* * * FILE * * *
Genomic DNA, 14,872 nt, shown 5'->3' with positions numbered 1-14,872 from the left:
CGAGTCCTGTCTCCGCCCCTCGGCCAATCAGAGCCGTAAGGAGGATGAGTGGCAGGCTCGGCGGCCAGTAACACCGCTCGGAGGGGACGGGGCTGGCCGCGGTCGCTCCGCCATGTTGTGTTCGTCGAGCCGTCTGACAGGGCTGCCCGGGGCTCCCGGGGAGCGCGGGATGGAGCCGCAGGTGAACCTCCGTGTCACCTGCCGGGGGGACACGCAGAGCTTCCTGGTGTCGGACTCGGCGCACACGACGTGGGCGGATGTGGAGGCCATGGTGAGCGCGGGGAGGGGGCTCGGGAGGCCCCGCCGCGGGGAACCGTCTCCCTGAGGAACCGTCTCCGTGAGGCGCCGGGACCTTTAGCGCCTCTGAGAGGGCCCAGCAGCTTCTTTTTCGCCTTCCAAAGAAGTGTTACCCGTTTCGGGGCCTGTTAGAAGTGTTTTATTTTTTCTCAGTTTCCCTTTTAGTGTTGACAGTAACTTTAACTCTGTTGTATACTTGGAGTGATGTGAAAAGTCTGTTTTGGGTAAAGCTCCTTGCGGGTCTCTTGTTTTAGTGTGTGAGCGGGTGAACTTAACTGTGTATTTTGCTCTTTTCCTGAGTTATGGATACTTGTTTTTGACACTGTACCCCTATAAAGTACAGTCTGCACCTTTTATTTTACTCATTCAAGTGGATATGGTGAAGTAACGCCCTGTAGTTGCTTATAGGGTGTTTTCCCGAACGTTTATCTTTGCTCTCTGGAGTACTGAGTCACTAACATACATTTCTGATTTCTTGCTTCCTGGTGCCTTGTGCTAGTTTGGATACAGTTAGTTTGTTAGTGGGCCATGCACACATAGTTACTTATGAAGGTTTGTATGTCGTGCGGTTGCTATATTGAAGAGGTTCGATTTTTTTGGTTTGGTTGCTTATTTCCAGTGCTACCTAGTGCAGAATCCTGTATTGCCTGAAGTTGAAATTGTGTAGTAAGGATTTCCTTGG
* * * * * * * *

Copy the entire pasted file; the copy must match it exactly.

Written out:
Genomic DNA, 14,872 nt, shown 5'->3' with positions numbered 1-14,872 from the left:
CGAGTCCTGTCTCCGCCCCTCGGCCAATCAGAGCCGTAAGGAGGATGAGTGGCAGGCTCGGCGGCCAGTAACACCGCTCGGAGGGGACGGGGCTGGCCGCGGTCGCTCCGCCATGTTGTGTTCGTCGAGCCGTCTGACAGGGCTGCCCGGGGCTCCCGGGGAGCGCGGGATGGAGCCGCAGGTGAACCTCCGTGTCACCTGCCGGGGGGACACGCAGAGCTTCCTGGTGTCGGACTCGGCGCACACGACGTGGGCGGATGTGGAGGCCATGGTGAGCGCGGGGAGGGGGCTCGGGAGGCCCCGCCGCGGGGAACCGTCTCCCTGAGGAACCGTCTCCGTGAGGCGCCGGGACCTTTAGCGCCTCTGAGAGGGCCCAGCAGCTTCTTTTTCGCCTTCCAAAGAAGTGTTACCCGTTTCGGGGCCTGTTAGAAGTGTTTTATTTTTTCTCAGTTTCCCTTTTAGTGTTGACAGTAACTTTAACTCTGTTGTATACTTGGAGTGATGTGAAAAGTCTGTTTTGGGTAAAGCTCCTTGCGGGTCTCTTGTTTTAGTGTGTGAGCGGGTGAACTTAACTGTGTATTTTGCTCTTTTCCTGAGTTATGGATACTTGTTTTTGACACTGTACCCCTATAAAGTACAGTCTGCACCTTTTATTTTACTCATTCAAGTGGATATGGTGAAGTAACGCCCTGTAGTTGCTTATAGGGTGTTTTCCCGAACGTTTATCTTTGCTCTCTGGAGTACTGAGTCACTAACATACATTTCTGATTTCTTGCTTCCTGGTGCCTTGTGCTAGTTTGGATACAGTTAGTTTGTTAGTGGGCCATGCACACATAGTTACTTATGAAGGTTTGTATGTCGTGCGGTTGCTATATTGAAGAGGTTCGATTTTTTTGGTTTGGTTGCTTATTTCCAGTGCTACCTAGTGCAGAATCCTGTATTGCCTGAAGTTGAAATTGTGTAGTAAGGATTTCCTTGG